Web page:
After Boris Yeltsin won re-election in 1996, Time magazine ran a gloating cover story – YANKS TO THE RESCUE! – about three American advisers sent to help the pickling autocrat Yeltsin devise campaign strategy. Picture Putin sending envoys to work out of the White House to help coordinate Trump's re-election campaign, and you can imagine how this played in Russia...
What most Americans don't understand is that the Putin regime at least in part was a reaction to exactly this kind of Western meddling... For all the fears about Trump being a Manchurian Candidate bent on destroying America from within, the far more likely nightmare endgame involves our political establishment egging the moron Trump into a shooting war as a means of proving his not-puppetness.
Paul Begala, Donna Brazile, et al have lost their minds...
........ Matt Taibbi, Rolling Stone
There is almost too much irony in the current state of affairs where Dems and Republicans are insane over Russia, as Matt Taibbi shows in Rolling Stone. There has been a century old campaign against Russia. One of the guys in my writing group wrote a novel about American army troops being sent to Russia AFTER WWI ended to fight the Bolsheviks. I actually think Trump makes sense here vis a vis Russia and Putin. Of course they interfered in elections here, there and everywhere, same as we do. In fact one of Putin's gripes is that he felt Hillary tried to interfere in his election. Yes, they may have something on Trump. But if someone else were president the neocons would be pushing for the same policy.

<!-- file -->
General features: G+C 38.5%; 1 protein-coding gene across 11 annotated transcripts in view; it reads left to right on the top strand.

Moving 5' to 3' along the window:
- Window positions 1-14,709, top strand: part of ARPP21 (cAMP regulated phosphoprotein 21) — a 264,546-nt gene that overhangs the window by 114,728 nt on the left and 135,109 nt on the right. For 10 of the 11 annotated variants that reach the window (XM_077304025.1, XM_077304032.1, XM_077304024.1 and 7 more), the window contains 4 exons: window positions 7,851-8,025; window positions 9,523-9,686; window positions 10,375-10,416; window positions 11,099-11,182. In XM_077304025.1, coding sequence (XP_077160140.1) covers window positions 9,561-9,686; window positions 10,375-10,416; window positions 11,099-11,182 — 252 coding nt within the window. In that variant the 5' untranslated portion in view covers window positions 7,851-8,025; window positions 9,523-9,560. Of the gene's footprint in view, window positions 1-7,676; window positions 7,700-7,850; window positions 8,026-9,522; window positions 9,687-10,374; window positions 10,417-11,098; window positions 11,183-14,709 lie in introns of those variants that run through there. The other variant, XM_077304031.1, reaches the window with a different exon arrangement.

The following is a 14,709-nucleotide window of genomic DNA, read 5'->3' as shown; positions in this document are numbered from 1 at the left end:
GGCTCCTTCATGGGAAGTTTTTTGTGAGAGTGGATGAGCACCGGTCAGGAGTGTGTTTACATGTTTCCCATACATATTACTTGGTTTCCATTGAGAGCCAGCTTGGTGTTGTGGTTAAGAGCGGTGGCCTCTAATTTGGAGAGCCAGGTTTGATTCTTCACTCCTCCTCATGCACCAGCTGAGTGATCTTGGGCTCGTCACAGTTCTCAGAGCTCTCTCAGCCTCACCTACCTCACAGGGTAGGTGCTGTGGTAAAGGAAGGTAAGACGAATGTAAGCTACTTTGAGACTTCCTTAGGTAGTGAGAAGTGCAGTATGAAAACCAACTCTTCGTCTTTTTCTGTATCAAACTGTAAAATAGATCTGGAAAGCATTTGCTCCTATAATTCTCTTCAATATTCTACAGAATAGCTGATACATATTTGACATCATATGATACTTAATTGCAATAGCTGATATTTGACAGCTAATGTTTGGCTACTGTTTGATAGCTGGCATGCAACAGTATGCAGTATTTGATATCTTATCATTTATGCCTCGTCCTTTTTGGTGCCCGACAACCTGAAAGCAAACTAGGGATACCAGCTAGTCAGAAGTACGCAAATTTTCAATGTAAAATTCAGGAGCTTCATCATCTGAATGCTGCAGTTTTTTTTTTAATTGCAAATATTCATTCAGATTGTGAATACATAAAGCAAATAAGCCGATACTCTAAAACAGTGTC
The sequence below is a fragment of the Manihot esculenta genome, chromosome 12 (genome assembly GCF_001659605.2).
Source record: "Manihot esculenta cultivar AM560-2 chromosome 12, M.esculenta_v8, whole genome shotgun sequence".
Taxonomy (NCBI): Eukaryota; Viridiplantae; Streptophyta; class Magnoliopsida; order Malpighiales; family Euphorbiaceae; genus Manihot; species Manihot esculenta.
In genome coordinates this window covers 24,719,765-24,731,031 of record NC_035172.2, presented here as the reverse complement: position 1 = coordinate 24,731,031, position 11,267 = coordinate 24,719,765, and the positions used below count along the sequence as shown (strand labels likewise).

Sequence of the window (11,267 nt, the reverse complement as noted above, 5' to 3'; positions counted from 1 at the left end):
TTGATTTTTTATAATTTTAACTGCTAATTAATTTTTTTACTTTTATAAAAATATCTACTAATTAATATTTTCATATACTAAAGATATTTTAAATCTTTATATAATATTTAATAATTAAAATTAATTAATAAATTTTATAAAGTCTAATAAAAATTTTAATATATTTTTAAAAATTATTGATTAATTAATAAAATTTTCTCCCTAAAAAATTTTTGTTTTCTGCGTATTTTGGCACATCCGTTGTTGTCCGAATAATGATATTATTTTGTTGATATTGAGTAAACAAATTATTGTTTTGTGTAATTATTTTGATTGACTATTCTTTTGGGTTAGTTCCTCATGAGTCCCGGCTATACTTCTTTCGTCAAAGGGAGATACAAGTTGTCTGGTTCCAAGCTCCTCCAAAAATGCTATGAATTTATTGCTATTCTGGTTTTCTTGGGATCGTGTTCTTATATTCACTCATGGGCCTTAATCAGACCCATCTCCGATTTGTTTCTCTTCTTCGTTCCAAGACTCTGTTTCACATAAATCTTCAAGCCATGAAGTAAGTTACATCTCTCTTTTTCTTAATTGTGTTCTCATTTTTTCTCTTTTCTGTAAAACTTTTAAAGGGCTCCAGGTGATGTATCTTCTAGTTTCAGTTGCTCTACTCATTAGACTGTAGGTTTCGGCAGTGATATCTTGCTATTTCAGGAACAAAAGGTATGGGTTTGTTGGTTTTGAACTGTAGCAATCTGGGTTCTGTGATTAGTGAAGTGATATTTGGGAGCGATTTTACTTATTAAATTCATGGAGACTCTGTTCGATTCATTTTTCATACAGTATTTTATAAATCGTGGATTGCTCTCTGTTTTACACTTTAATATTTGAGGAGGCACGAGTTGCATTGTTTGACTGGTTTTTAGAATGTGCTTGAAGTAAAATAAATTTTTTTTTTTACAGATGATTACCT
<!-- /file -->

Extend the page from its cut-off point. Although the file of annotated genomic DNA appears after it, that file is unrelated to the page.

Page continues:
Here are some previous Taibbi, who spent a lot of time in Russia, pieces:Taibbi: How Did Russiagate Start? Taibbi: Putin Derangement Syndrome Arrives Taibbi: Why the Russia Story Is a Minefield for Democrats and the Media Matt TaibbiWhat Does Russiagate Look Like to Russians?
Russia isn't as strong as we think, but they do have nukes – which is why beating the war drum is a mistakehttp://www.rollingstone.com/politics/features/taibbi-what-does-russiagate-look-like-to-russians-w493462
Last Wednesday, former adviser to Bill and Hillary Clinton Paul Begala stepped out of his usual milquetoast centrist costume and made a chest-thumping pronouncement on CNN.
"We were and are under attack by a hostile foreign power," he said
. "We should be debating how many sanctions we should place on Russia, or whether we should blow up the KGB."
Begala's is the latest in a string of comments from prominent pols and pundits suggesting
we are (or should be) in a state of war with nuclear-armed Russia.
Former DNC chair Donna Brazile tweeting
this week, "The Communists are dictating the terms of the debate" – and not bothering to delete the error – is another weird example of what feels like intense longing in the Beltway to reignite the Cold War. (Begala wanting to blow up the long-dead KGB is another.)
James Clapper this spring saying
Russians are "genetically driven to co-opt, penetrate, gain favor" also recalled the Sovietology era, when Russians were cast as evil, emotionless manipulators, cold as their icy homeland. CNN reporter Michael Weiss casting suspicion